It is something of an unspoken rule that one does not ask writers why they write; it makes them irritable. However, it's one of the first questions I ask Jacob Juntunen '99, and he takes it rather well. Juntunen, a junior English major, had his new play produced by Edward Albee this spring, and, not surprisingly, writing is all he wants to talk about.

Jacob Juntunen, like most Reedies, does a lot of writing. Unlike the rest of us, what he writes gets accepted into prestigious playwriting workshops taught by Pulitzer prize-winning playwrights like Edward Albee (Who's Afraid of Virginia Woolf?). In 1996, Juntunen's first semester at Reed, he submitted a play to Albee, who is considered the major American exponent of the theatre of the absurd and who teaches three classes each spring at the University of Houston. Hundreds of plays are submitted each year. About 10 are accepted. Where Hebrus Wanders, Juntunen's first play, was one of the 10. So, after one semester at Reed, he applied for a leave of absence, drove to Houston, and spent the spring studying under Albee.

This spring, Juntunen once again made the drive to Texas, this time to have his new play, Screwscotch, professionally staged by Albee. This is quite impressive. Juntunen agrees, then back-pedals: "You can't quote me saying I'm impressive. I'll sound pompous. Strike all pomposity from the record." Pomposity duly removed, Juntunen was nonetheless "very excited" about an opportunity to work with Albee again.

Juntunen applied to Reed after graduating from Clackamas Community College in 1996. At Clackamas, Juntunen decided he was a playwright. "I've been writing since first grade," he says, "I'd written short stories, poetry, a very bad first draft of a first novel--the usual." But after taking a class from noted Portland playwright Susan Mach, "it became obvious that I was supposed to be writing plays." He credits Mach with much of his success so far: "She was very influential; everyone who wants to be a playwright should take a class from her."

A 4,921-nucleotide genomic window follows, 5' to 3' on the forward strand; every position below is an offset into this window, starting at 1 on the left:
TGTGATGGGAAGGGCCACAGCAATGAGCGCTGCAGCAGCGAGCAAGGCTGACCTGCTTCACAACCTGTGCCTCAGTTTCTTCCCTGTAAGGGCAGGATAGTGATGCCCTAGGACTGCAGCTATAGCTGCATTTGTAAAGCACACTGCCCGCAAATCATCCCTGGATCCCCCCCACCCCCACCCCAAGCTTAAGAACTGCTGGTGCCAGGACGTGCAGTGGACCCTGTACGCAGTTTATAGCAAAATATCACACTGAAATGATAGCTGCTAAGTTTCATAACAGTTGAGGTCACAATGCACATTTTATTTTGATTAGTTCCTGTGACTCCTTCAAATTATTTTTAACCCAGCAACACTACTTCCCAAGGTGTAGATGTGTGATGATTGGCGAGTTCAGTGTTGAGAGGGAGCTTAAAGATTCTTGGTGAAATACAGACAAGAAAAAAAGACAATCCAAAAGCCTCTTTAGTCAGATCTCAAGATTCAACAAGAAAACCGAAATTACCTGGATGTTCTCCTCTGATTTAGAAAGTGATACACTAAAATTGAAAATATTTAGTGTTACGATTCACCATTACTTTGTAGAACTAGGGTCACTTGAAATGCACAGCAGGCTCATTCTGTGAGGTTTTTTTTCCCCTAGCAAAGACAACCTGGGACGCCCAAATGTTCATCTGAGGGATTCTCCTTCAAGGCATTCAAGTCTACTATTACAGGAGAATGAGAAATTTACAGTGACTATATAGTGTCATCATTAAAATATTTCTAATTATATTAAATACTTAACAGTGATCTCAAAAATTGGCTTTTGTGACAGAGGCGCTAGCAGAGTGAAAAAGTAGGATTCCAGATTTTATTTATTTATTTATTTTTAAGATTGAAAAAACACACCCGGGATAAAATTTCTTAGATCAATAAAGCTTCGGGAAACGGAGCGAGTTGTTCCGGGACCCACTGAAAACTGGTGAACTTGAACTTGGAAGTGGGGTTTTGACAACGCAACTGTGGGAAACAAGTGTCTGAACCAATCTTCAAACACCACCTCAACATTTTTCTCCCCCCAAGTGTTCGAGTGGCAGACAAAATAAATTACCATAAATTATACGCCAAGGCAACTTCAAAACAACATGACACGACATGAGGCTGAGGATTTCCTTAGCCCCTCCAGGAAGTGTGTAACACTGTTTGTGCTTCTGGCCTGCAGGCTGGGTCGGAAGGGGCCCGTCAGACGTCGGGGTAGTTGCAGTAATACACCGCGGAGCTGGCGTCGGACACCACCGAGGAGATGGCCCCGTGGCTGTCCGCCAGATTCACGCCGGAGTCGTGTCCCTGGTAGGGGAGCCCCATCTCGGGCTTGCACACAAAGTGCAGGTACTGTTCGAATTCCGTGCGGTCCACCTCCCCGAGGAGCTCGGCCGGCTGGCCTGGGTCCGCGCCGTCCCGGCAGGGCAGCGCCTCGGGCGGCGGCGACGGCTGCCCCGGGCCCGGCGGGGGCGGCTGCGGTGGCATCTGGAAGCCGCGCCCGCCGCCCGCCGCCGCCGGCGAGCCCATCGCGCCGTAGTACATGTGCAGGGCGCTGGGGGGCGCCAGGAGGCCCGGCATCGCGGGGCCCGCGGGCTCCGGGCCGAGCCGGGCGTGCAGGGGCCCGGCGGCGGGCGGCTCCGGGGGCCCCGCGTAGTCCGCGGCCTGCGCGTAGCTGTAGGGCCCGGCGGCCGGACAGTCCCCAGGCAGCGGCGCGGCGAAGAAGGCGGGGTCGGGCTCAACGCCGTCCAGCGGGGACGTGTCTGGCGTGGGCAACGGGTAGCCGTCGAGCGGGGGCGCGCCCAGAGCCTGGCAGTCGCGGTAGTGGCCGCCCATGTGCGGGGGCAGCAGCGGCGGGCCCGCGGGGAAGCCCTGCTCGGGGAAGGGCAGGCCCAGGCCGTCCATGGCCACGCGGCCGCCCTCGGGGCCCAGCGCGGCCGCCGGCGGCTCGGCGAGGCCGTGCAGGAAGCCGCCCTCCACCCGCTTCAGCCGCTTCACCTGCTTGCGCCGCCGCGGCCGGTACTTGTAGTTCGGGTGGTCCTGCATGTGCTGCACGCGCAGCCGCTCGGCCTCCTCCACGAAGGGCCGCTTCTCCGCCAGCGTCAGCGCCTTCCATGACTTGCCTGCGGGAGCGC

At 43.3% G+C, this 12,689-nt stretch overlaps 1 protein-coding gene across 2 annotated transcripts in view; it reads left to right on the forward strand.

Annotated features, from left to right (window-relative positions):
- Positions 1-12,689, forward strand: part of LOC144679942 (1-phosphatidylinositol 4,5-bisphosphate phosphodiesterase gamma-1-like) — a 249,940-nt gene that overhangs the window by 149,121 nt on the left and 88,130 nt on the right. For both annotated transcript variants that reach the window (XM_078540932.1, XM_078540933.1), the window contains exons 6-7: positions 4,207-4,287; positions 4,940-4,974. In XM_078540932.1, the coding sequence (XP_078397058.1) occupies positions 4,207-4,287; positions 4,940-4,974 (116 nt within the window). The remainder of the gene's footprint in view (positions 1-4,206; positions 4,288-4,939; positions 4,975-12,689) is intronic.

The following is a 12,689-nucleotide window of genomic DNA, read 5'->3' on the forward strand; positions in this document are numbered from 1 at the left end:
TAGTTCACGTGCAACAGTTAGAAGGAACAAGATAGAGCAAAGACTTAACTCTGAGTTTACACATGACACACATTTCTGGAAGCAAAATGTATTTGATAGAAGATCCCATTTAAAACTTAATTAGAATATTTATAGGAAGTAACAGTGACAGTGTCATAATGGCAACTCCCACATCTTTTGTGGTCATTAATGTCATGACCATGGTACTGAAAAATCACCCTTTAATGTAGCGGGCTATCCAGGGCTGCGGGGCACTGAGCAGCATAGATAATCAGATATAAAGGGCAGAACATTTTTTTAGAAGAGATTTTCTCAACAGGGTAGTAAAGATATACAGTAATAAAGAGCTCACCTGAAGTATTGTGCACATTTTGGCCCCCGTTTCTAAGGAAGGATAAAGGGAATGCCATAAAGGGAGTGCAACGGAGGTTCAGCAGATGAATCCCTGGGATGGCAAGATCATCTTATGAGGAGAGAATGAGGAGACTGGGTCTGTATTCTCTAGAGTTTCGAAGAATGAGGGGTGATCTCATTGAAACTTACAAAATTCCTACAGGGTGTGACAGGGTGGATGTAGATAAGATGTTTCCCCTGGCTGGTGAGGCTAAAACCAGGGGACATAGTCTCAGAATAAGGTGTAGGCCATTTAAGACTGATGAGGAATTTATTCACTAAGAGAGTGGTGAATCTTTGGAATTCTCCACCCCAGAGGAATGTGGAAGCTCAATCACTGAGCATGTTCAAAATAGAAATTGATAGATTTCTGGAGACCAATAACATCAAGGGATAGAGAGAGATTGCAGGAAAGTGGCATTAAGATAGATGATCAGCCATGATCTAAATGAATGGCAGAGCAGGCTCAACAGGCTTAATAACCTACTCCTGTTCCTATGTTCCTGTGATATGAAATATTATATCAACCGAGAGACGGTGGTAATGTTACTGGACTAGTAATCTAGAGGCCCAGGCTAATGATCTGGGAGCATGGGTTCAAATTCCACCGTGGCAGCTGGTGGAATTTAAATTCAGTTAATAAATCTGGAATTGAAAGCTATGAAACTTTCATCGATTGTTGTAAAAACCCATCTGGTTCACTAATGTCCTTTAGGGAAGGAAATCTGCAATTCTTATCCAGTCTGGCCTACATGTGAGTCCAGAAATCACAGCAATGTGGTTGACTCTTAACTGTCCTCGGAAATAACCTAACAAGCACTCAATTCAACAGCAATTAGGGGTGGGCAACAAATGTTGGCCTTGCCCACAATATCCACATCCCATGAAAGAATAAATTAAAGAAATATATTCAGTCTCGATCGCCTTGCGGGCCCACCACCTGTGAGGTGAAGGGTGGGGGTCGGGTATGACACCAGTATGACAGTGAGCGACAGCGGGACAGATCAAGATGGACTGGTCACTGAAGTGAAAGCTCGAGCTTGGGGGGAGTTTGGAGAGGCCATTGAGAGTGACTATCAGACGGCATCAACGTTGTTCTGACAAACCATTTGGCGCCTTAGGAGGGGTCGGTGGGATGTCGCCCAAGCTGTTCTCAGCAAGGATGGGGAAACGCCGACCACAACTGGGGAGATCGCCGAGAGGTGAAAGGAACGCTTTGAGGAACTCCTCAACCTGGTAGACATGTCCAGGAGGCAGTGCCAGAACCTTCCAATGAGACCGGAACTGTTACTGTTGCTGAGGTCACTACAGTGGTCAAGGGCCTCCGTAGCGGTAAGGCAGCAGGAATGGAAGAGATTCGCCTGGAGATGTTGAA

It was at Clackamas that Juntunen found out about Albee's University of Houston class. "He came to give a lecture and conduct a workshop at Clackamas," Juntunen explains, "and he mentioned in passing the classes he taught at Houston. I already admired his work--it's like Beckett in your living room--and I was impressed with how he critiqued during the workshop. So during the question and answer period I stood up and I said, 'How does one get into this class?' And he looked me in the eye and my knees quaked and he said, 'Practically, or theoretically?' And I said, 'Practically?', and he said, very patiently, 'Write a play.' So I did."

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